“We really need an engagement with the community on this to help us tackle the problem,” Ebanks-Petrie said, as she urged people to spread the word and encourage those who think they can help to visit the website now.

See the details of the RFI on the procurement site here

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Category: Land Habitat, Science & Nature

Comments (70)

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  1. Anonymous says:

    Just what we need, another excuse to be barbaric….

  2. Anonymous says:

    if you want a view…buy a boat…dont soend 1.3 mil of people money for foolishness

  3. Noah says:

    Just make sure to keep back two please. There’s some rain in the forecast.

  4. Concerned Citizen says:

    Careful we don’t upset Godzilla by killing his creations.

  5. Christopher says:

    Why not treat the weapons issue like the military. Have the government buy the air guns and ammo then issue them to the licensed people for the season. After the season the guns are returned to storage to be reused.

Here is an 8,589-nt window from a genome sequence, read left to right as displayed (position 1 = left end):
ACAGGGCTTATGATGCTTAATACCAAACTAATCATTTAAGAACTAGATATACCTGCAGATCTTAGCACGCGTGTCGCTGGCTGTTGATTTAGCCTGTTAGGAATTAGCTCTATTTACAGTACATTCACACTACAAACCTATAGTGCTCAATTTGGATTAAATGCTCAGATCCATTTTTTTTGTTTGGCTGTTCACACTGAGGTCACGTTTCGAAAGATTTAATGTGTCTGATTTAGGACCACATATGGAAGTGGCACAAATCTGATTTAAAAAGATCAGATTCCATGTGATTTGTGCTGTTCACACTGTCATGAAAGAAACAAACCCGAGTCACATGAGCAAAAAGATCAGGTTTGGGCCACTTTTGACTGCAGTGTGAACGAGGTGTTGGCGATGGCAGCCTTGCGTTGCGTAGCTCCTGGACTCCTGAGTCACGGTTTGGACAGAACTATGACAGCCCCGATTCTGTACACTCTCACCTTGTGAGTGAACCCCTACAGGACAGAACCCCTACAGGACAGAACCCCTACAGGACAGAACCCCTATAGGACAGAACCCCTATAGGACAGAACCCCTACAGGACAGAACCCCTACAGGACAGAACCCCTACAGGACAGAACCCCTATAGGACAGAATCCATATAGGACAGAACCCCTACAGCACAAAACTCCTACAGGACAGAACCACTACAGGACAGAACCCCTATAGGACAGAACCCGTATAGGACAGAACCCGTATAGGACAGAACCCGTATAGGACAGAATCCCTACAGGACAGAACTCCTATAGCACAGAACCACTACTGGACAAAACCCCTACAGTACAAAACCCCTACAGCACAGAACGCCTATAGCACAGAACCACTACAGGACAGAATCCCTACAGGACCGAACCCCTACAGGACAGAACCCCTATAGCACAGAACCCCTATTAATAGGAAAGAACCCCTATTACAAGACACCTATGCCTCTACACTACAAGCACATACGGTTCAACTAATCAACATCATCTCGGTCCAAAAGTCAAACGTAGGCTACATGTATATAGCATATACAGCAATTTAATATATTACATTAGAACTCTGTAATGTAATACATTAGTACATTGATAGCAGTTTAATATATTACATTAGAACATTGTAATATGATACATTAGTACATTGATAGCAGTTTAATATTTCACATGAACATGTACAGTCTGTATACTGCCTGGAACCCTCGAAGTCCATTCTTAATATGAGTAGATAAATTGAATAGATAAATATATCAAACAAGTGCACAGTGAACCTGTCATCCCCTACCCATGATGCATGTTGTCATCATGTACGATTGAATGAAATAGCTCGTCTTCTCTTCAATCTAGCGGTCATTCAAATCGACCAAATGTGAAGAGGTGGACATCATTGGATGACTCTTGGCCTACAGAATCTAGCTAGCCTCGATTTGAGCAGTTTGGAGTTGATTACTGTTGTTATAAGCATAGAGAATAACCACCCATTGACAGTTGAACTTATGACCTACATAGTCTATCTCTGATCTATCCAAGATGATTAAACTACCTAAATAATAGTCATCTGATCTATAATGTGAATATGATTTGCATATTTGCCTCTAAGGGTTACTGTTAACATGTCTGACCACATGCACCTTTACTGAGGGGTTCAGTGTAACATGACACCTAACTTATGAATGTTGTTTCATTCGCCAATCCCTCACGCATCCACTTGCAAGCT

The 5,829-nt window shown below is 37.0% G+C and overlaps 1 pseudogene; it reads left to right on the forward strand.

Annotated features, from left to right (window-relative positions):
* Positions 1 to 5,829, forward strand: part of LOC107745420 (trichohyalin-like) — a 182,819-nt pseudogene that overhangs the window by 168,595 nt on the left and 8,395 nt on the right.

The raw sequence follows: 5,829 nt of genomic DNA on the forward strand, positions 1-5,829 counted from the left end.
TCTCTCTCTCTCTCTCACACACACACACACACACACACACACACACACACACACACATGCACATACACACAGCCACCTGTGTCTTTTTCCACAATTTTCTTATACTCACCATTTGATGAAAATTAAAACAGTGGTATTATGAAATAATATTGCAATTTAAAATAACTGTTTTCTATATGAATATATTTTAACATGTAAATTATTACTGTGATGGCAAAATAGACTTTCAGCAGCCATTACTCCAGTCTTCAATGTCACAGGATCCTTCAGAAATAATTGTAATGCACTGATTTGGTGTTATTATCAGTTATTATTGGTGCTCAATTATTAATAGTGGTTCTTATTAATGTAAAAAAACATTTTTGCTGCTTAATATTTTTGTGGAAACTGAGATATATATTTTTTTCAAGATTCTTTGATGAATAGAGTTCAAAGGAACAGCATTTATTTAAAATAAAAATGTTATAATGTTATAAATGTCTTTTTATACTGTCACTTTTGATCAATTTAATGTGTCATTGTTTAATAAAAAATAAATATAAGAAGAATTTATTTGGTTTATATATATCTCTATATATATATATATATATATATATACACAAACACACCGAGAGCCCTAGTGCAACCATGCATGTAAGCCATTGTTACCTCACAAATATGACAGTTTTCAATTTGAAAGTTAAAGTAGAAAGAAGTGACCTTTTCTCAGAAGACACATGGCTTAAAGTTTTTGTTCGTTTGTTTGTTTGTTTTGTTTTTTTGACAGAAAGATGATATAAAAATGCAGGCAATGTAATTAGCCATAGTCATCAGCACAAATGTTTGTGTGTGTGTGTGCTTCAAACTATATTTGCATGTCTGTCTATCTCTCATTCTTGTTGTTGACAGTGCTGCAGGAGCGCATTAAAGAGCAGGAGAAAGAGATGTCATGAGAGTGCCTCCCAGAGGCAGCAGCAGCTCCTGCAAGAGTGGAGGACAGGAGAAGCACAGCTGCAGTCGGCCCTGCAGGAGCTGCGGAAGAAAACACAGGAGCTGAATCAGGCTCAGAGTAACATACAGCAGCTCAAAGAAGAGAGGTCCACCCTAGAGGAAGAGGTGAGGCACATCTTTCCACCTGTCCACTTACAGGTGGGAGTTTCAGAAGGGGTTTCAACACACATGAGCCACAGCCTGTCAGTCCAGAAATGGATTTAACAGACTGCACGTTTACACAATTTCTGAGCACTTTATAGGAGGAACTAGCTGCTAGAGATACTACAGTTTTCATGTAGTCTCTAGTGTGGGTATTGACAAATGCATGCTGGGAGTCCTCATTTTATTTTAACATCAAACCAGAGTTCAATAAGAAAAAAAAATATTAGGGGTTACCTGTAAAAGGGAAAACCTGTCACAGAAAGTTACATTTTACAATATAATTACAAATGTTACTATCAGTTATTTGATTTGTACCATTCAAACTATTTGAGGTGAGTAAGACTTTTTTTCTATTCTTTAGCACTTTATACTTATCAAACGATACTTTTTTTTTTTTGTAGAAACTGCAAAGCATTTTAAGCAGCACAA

• Anonymous says:

      No guns of any kind. This crap will be used in robberies.

      • G.towner says:


        Government can create a Culling Department (to cull lionfish, iguanas, etc…) like they have a Mosquitoe Unit, but they seem too cheap it.

        And so we are going to pay dearly for being cheap!

  6. Anonymous says:

    We hear an awful lot about the green iguana being an environmental pest, but no one has presented a factual argument to support the claim.
    Sure, they crap everywhere and they eat non indigenous plants in people’s gardens, but what are they actually damaging in environmental terms?